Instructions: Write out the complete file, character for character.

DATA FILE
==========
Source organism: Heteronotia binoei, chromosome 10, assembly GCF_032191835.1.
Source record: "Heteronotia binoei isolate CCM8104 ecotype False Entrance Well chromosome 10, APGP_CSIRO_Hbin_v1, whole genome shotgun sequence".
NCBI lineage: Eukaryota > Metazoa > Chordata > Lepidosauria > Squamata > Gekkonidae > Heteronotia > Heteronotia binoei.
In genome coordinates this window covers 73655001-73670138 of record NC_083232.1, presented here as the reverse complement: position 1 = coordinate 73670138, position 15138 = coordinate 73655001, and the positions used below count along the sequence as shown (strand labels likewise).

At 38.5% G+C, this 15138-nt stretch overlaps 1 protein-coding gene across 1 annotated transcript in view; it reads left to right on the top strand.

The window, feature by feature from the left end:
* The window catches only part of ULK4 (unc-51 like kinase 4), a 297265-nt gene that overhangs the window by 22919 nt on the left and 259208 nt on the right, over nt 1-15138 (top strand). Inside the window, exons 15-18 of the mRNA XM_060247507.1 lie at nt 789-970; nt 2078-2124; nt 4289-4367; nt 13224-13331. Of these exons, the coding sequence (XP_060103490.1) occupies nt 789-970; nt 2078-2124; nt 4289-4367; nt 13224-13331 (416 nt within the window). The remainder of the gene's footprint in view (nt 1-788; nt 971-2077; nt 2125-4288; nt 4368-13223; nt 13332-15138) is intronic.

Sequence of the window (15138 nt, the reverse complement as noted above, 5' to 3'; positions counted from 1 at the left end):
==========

Source organism: Heteronotia binoei, chromosome 10, assembly GCF_032191835.1.
Source record: "Heteronotia binoei isolate CCM8104 ecotype False Entrance Well chromosome 10, APGP_CSIRO_Hbin_v1, whole genome shotgun sequence".
NCBI lineage: Eukaryota > Metazoa > Chordata > Lepidosauria > Squamata > Gekkonidae > Heteronotia > Heteronotia binoei.
In genome coordinates this window covers 73655001-73670138 of record NC_083232.1, presented here as the reverse complement: position 1 = coordinate 73670138, position 15138 = coordinate 73655001, and the positions used below count along the sequence as shown (strand labels likewise).

At 38.5% G+C, this 15138-nt stretch overlaps 1 protein-coding gene across 1 annotated transcript in view; it reads left to right on the top strand.

The window, feature by feature from the left end:
* The window catches only part of ULK4 (unc-51 like kinase 4), a 297265-nt gene that overhangs the window by 22919 nt on the left and 259208 nt on the right, over nt 1-15138 (top strand). Inside the window, exons 15-18 of the mRNA XM_060247507.1 lie at nt 789-970; nt 2078-2124; nt 4289-4367; nt 13224-13331. Of these exons, the coding sequence (XP_060103490.1) occupies nt 789-970; nt 2078-2124; nt 4289-4367; nt 13224-13331 (416 nt within the window). The remainder of the gene's footprint in view (nt 1-788; nt 971-2077; nt 2125-4288; nt 4368-13223; nt 13332-15138) is intronic.

Sequence of the window (15138 nt, the reverse complement as noted above, 5' to 3'; positions counted from 1 at the left end):